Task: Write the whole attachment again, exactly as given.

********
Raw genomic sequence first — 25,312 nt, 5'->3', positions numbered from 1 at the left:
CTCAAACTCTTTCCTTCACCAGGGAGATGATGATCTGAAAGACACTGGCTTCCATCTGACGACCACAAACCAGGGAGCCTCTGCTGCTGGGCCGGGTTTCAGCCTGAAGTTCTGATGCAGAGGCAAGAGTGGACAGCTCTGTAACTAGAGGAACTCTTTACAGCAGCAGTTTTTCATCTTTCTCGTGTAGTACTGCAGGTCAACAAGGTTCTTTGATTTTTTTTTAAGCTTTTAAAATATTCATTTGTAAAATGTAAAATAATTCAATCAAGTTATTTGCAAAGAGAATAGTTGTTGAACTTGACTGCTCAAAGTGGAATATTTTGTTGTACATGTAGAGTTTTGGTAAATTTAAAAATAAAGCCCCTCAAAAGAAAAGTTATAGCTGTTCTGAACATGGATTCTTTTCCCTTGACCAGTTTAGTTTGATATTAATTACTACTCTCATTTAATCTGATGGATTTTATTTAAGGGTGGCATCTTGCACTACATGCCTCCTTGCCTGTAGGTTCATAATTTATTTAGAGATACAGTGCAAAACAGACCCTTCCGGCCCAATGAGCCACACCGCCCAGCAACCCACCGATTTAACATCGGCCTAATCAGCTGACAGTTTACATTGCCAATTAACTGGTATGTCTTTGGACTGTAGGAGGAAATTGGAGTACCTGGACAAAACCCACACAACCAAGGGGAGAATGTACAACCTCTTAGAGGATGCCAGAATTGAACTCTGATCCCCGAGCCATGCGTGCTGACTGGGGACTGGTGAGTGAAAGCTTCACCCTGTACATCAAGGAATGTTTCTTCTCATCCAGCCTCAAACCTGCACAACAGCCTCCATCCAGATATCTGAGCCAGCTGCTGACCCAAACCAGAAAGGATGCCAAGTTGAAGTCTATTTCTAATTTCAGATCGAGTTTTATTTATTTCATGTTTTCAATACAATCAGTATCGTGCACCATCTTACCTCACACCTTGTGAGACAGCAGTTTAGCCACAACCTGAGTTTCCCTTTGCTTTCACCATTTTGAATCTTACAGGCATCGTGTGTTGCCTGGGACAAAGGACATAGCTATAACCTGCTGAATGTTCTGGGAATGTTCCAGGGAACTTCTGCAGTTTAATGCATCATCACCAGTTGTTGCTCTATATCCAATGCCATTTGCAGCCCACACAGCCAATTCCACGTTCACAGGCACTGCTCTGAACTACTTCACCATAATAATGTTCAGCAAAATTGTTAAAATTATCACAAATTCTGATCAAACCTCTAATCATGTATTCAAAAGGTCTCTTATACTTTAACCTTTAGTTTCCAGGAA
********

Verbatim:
Raw genomic sequence first — 25,312 nt, 5'->3', positions numbered from 1 at the left:
CTCAAACTCTTTCCTTCACCAGGGAGATGATGATCTGAAAGACACTGGCTTCCATCTGACGACCACAAACCAGGGAGCCTCTGCTGCTGGGCCGGGTTTCAGCCTGAAGTTCTGATGCAGAGGCAAGAGTGGACAGCTCTGTAACTAGAGGAACTCTTTACAGCAGCAGTTTTTCATCTTTCTCGTGTAGTACTGCAGGTCAACAAGGTTCTTTGATTTTTTTTTAAGCTTTTAAAATATTCATTTGTAAAATGTAAAATAATTCAATCAAGTTATTTGCAAAGAGAATAGTTGTTGAACTTGACTGCTCAAAGTGGAATATTTTGTTGTACATGTAGAGTTTTGGTAAATTTAAAAATAAAGCCCCTCAAAAGAAAAGTTATAGCTGTTCTGAACATGGATTCTTTTCCCTTGACCAGTTTAGTTTGATATTAATTACTACTCTCATTTAATCTGATGGATTTTATTTAAGGGTGGCATCTTGCACTACATGCCTCCTTGCCTGTAGGTTCATAATTTATTTAGAGATACAGTGCAAAACAGACCCTTCCGGCCCAATGAGCCACACCGCCCAGCAACCCACCGATTTAACATCGGCCTAATCAGCTGACAGTTTACATTGCCAATTAACTGGTATGTCTTTGGACTGTAGGAGGAAATTGGAGTACCTGGACAAAACCCACACAACCAAGGGGAGAATGTACAACCTCTTAGAGGATGCCAGAATTGAACTCTGATCCCCGAGCCATGCGTGCTGACTGGGGACTGGTGAGTGAAAGCTTCACCCTGTACATCAAGGAATGTTTCTTCTCATCCAGCCTCAAACCTGCACAACAGCCTCCATCCAGATATCTGAGCCAGCTGCTGACCCAAACCAGAAAGGATGCCAAGTTGAAGTCTATTTCTAATTTCAGATCGAGTTTTATTTATTTCATGTTTTCAATACAATCAGTATCGTGCACCATCTTACCTCACACCTTGTGAGACAGCAGTTTAGCCACAACCTGAGTTTCCCTTTGCTTTCACCATTTTGAATCTTACAGGCATCGTGTGTTGCCTGGGACAAAGGACATAGCTATAACCTGCTGAATGTTCTGGGAATGTTCCAGGGAACTTCTGCAGTTTAATGCATCATCACCAGTTGTTGCTCTATATCCAATGCCATTTGCAGCCCACACAGCCAATTCCACGTTCACAGGCACTGCTCTGAACTACTTCACCATAATAATGTTCAGCAAAATTGTTAAAATTATCACAAATTCTGATCAAACCTCTAATCATGTATTCAAAAGGTCTCTTATACTTTAACCTTTAGTTTCCAGGAA